Presentation on theme: "Cold and Health James Goodwin Head of Research. Hippocrates 400BC Whoever wishes to investigate medicine properly, should proceed thus: in the first place."— Presentation transcript:
Hippocrates 400BC Whoever wishes to investigate medicine properly, should proceed thus: in the first place to consider the seasons of the year, and what effects each of them produces for they are not at all alike, but differ much from themselves in regard to their changes. Secondly he must study the warm and the cold winds, both those which are common to every country and those peculiar to a particular locality … On airs, waters, and places
Five Vital Questions Why does health deteriorate in the winter? Does age make a difference? What is ‘Excess Winter Mortality’? What are its causes? Can we do anything about it?
Why does health deteriorate in the winter Ill-health is associated with a number of winter factors, notably reducing photo- period and cold temperature We have tropical physiology Darkness is associated with emotional responses and mental health Cold is associated with physical and psychological responses
Does age make a difference? Vulnerability to cold increases with age: –Declining immune system –Lower physiological reserve –Slower and less precise bodily responses, particularly temperature control, respiratory and cardio-vascular systems The change is progressive and variable but real decrements start at about 75 years and accelerate thereafter
Cold Exposure and Physiological Responses I Young subjects (n=11) Old subjects (n=11)
Cold Exposure and Physiological Responses II Young subjects (n=11) Old subjects (n=11) ◦
Skin Temperature (Finger) in Young (n=9) and Elderly (n=9) Subjects at 6 and 21 C
Excess Winter Mortality EWM is the number of deaths occurring between 1 st December and 31 st March less the number of deaths in the rest of the year Since 1841 there have been approximately 3 million avoidable deaths in the older population in the winter For every 1 ◦ C reduction in the average ambient temperature in the winter, there are 8,000 more deaths (Curwen M 1997)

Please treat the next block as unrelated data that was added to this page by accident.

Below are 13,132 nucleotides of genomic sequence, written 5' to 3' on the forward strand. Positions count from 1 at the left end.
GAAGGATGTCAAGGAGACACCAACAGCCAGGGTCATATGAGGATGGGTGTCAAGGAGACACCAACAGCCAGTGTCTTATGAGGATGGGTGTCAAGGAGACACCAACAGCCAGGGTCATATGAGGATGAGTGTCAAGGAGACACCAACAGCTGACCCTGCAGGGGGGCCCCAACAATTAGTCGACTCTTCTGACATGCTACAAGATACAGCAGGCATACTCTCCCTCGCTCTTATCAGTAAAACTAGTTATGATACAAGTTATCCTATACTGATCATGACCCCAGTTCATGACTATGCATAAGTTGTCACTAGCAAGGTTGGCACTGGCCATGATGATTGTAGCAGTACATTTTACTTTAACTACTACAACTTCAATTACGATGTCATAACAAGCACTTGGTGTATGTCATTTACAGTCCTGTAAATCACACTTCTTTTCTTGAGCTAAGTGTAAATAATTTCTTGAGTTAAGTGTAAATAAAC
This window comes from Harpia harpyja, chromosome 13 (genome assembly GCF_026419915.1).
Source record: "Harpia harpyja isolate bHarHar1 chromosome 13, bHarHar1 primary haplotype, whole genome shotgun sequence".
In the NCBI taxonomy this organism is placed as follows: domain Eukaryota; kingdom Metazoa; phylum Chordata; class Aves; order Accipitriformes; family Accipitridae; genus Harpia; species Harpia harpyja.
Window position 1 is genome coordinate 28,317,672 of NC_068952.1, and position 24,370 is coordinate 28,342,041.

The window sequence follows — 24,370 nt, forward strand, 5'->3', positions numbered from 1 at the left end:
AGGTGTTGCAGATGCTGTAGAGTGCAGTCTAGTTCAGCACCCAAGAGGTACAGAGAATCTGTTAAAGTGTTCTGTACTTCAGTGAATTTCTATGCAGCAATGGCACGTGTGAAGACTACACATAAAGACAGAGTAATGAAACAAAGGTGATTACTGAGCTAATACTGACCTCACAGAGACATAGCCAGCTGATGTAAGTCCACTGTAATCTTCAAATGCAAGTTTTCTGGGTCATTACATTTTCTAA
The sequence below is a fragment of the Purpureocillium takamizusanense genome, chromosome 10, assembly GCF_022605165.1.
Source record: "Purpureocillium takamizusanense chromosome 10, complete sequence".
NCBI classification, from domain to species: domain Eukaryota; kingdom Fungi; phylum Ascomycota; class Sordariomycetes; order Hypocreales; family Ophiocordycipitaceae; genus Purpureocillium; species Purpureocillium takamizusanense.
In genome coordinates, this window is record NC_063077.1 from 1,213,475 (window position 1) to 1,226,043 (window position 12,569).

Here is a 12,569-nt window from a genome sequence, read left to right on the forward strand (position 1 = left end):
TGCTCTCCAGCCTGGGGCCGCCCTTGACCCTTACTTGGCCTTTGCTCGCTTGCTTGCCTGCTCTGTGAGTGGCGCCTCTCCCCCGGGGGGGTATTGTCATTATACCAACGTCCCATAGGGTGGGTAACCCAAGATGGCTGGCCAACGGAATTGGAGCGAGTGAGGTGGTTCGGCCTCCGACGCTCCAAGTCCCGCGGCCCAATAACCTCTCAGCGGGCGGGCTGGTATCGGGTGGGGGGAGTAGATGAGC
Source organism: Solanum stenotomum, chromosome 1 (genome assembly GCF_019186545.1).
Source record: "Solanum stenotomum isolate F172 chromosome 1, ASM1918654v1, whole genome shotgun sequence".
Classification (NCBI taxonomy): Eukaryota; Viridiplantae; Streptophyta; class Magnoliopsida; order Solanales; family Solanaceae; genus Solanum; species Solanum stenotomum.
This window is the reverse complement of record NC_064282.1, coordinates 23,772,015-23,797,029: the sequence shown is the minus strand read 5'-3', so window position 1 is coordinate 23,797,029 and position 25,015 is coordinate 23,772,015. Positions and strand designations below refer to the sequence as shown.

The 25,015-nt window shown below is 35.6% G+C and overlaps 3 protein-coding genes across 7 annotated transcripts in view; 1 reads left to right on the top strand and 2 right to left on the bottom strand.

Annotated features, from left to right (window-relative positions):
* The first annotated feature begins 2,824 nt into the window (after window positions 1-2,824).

Gradient represents strength of low temperature- mortality relationship Frequency distribution of max. temperatures Mortality and temperature distribution
Inside vs Outside Cold Few older people live in homes without central heating but many restrict their use of it mainly on grounds of cost (fuel poverty) Moving from a cold home to outside cold carries significantly more risk to health than moving from a warm home Relatively minor cold exposures in daily life are sufficient to induce significant hypertension and haemoconcentration Linear inverse relationship between activity levels and indoor cold with increased outdoor excursions in older people living in cold homes
Euro-winter Study Notable Findings Percentage increases in all cause mortality per 1 C (below 18 C) are greater in warm than in cold regions (eg Athens vs south Finland) High indices of cold related mortality are associated with –high mean winter temperatures –low living room temperatures –limited bedroom heating –low clothing protection –physical activity Lag effects exist between onset of cold and death
Causes of Winter Death Less than 1% due to hypothermia Small number of deaths due to influenza, except in epidemic years (eg winter ‘89/90) Respiratory illness (eg COPD, bronchitis) 12 day’ lag effect’; deaths declining due to warmer homes Thrombotic illness (eg MI, stroke) 3-7 day ‘lag effect’; deaths show little change over time and are related to outdoor cold exposure
Summary of the Evidence - Cold Extremes of cold incur high rates of morbidity and mortality in older people via respiratory and thrombotic illness Respiratory mortality appears to be falling due to warmer homes Indoor and outdoor cold are independent risk factors Predisposing factors appear to be: – age (frailty, co-morbidity) – home conditions – high-risk behaviour – social isolation – limited access to health and social care – social inequality
Public Health Advice “We will not be bullied into good health by the likes of Mr Chadwick” The London Times, 1848
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